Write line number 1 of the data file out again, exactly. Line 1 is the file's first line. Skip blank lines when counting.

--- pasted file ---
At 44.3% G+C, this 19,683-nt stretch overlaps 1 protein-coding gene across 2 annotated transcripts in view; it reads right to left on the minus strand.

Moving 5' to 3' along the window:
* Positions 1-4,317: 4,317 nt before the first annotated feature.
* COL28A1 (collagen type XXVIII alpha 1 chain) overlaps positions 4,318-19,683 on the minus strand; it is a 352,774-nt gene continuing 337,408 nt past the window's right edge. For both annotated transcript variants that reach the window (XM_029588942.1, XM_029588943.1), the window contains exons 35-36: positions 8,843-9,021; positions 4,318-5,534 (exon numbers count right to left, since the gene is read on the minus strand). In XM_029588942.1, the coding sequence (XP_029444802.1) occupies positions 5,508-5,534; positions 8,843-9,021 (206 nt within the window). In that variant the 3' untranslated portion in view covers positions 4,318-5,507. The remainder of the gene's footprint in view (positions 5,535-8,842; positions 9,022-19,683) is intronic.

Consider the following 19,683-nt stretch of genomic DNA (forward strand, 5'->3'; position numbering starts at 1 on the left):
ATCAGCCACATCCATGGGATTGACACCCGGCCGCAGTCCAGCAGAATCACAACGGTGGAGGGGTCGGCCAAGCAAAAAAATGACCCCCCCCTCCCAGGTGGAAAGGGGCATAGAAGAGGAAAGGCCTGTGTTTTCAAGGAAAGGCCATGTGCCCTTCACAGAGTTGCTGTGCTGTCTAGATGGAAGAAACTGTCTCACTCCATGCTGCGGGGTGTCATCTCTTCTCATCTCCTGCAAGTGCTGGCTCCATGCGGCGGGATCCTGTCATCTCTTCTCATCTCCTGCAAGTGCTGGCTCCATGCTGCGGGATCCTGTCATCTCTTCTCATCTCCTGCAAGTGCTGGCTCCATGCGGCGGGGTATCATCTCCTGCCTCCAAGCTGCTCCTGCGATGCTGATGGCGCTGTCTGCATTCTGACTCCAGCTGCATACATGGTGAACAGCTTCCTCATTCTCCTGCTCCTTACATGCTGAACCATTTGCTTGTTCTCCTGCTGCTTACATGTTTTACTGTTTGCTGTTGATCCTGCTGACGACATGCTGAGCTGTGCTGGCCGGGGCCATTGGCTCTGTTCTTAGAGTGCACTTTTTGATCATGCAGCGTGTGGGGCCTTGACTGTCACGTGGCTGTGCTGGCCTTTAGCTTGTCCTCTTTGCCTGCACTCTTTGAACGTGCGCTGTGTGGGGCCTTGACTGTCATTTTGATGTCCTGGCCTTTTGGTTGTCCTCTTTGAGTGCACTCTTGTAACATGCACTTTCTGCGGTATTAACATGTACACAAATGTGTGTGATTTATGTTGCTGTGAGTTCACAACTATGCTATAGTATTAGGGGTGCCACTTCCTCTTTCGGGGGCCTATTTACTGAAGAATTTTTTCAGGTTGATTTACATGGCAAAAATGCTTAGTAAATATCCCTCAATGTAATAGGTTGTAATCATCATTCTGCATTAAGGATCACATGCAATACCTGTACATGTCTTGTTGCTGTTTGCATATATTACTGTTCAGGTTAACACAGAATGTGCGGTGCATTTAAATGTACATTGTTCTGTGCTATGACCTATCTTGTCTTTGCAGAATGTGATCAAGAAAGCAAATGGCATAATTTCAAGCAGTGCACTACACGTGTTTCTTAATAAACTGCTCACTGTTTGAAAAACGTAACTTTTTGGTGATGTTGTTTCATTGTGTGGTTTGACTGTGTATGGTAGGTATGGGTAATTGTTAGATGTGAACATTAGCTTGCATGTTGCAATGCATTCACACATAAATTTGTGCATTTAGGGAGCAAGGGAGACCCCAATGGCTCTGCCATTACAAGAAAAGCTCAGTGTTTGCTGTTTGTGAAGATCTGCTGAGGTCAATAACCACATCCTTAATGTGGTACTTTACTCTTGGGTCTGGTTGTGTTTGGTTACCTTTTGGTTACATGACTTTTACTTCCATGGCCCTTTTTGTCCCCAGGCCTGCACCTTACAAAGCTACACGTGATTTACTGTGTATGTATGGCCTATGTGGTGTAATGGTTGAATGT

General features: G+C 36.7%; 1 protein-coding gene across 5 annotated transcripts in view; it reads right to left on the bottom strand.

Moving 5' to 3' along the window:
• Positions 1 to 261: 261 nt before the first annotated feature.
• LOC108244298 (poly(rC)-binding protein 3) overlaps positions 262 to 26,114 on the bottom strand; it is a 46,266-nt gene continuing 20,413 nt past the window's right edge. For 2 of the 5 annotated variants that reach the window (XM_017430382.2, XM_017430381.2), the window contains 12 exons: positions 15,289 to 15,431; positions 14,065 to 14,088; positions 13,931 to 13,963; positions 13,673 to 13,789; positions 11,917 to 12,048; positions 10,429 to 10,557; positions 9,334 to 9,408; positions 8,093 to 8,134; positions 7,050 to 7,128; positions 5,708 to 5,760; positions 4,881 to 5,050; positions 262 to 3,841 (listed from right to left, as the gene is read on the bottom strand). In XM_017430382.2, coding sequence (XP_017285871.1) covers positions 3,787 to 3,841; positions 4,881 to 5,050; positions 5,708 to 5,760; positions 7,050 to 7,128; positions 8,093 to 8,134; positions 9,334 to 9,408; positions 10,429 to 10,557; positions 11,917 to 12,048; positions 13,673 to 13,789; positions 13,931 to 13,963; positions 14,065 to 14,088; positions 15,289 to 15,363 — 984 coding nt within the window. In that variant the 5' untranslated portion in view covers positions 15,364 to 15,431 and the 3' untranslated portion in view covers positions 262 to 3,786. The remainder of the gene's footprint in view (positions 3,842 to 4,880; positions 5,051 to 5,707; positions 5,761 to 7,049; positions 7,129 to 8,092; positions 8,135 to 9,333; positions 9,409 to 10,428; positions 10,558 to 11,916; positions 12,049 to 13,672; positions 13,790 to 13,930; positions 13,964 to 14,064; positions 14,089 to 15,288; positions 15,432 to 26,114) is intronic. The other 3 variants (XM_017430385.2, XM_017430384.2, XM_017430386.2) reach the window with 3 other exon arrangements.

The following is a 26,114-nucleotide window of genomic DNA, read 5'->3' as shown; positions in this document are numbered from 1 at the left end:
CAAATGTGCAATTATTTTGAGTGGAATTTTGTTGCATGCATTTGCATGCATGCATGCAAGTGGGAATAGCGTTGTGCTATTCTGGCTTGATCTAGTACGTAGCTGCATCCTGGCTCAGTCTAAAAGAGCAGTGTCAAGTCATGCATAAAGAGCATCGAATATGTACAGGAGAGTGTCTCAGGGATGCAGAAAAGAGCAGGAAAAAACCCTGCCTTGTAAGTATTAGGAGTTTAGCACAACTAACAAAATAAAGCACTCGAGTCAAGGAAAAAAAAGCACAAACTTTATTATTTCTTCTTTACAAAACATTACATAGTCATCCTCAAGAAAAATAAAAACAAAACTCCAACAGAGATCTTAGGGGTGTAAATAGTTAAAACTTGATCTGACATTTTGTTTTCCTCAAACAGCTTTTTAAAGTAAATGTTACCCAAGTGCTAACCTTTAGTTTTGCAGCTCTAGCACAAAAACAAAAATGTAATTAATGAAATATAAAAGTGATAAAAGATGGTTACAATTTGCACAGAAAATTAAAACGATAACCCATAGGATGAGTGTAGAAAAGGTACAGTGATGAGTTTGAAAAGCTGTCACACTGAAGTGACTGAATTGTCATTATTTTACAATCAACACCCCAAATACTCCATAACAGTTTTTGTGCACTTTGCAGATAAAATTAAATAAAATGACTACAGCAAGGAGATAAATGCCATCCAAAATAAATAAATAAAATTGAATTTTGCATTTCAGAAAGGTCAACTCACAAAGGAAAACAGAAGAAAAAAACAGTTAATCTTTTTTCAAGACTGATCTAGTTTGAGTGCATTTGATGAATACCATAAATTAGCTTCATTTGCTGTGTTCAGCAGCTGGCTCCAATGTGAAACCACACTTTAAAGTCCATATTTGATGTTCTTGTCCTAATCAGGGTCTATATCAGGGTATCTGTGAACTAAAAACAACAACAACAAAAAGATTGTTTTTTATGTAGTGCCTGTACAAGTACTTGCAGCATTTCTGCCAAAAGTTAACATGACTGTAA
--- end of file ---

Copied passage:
At 44.3% G+C, this 19,683-nt stretch overlaps 1 protein-coding gene across 2 annotated transcripts in view; it reads right to left on the minus strand.